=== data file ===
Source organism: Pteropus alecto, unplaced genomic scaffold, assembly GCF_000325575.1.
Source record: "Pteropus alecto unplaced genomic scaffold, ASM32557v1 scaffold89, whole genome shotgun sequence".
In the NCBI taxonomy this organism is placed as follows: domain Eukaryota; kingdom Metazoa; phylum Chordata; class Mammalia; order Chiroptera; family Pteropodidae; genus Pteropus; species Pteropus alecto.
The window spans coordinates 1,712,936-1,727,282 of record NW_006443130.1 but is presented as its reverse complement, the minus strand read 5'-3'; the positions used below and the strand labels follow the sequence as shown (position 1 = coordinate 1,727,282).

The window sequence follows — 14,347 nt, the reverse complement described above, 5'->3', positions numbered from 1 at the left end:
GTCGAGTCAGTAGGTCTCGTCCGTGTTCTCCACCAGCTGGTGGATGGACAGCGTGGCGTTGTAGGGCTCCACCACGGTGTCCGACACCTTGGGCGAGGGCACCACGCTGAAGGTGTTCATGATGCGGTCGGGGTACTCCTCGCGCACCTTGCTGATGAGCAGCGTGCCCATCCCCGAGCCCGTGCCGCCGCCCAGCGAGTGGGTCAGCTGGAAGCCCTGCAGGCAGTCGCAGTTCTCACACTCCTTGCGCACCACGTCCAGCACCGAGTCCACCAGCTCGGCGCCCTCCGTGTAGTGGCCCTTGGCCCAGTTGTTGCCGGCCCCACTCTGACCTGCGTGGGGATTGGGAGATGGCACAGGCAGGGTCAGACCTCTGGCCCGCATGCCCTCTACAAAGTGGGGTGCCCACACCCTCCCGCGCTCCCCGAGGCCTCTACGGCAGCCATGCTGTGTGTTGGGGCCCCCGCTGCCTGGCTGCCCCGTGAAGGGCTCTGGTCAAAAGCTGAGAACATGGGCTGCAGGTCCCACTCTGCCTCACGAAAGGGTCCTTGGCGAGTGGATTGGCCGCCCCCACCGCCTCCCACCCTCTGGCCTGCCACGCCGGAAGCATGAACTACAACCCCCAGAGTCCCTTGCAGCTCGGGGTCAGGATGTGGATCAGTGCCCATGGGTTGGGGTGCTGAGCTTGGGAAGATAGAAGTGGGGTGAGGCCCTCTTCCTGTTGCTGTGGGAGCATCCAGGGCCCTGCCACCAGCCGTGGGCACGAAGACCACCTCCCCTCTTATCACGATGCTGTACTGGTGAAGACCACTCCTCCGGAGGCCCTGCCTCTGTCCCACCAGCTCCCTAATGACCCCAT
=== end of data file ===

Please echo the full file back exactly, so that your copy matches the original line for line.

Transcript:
Source organism: Pteropus alecto, unplaced genomic scaffold, assembly GCF_000325575.1.
Source record: "Pteropus alecto unplaced genomic scaffold, ASM32557v1 scaffold89, whole genome shotgun sequence".
In the NCBI taxonomy this organism is placed as follows: domain Eukaryota; kingdom Metazoa; phylum Chordata; class Mammalia; order Chiroptera; family Pteropodidae; genus Pteropus; species Pteropus alecto.
The window spans coordinates 1,712,936-1,727,282 of record NW_006443130.1 but is presented as its reverse complement, the minus strand read 5'-3'; the positions used below and the strand labels follow the sequence as shown (position 1 = coordinate 1,727,282).

The window sequence follows — 14,347 nt, the reverse complement described above, 5'->3', positions numbered from 1 at the left end:
GTCGAGTCAGTAGGTCTCGTCCGTGTTCTCCACCAGCTGGTGGATGGACAGCGTGGCGTTGTAGGGCTCCACCACGGTGTCCGACACCTTGGGCGAGGGCACCACGCTGAAGGTGTTCATGATGCGGTCGGGGTACTCCTCGCGCACCTTGCTGATGAGCAGCGTGCCCATCCCCGAGCCCGTGCCGCCGCCCAGCGAGTGGGTCAGCTGGAAGCCCTGCAGGCAGTCGCAGTTCTCACACTCCTTGCGCACCACGTCCAGCACCGAGTCCACCAGCTCGGCGCCCTCCGTGTAGTGGCCCTTGGCCCAGTTGTTGCCGGCCCCACTCTGACCTGCGTGGGGATTGGGAGATGGCACAGGCAGGGTCAGACCTCTGGCCCGCATGCCCTCTACAAAGTGGGGTGCCCACACCCTCCCGCGCTCCCCGAGGCCTCTACGGCAGCCATGCTGTGTGTTGGGGCCCCCGCTGCCTGGCTGCCCCGTGAAGGGCTCTGGTCAAAAGCTGAGAACATGGGCTGCAGGTCCCACTCTGCCTCACGAAAGGGTCCTTGGCGAGTGGATTGGCCGCCCCCACCGCCTCCCACCCTCTGGCCTGCCACGCCGGAAGCATGAACTACAACCCCCAGAGTCCCTTGCAGCTCGGGGTCAGGATGTGGATCAGTGCCCATGGGTTGGGGTGCTGAGCTTGGGAAGATAGAAGTGGGGTGAGGCCCTCTTCCTGTTGCTGTGGGAGCATCCAGGGCCCTGCCACCAGCCGTGGGCACGAAGACCACCTCCCCTCTTATCACGATGCTGTACTGGTGAAGACCACTCCTCCGGAGGCCCTGCCTCTGTCCCACCAGCTCCCTAATGACCCCAT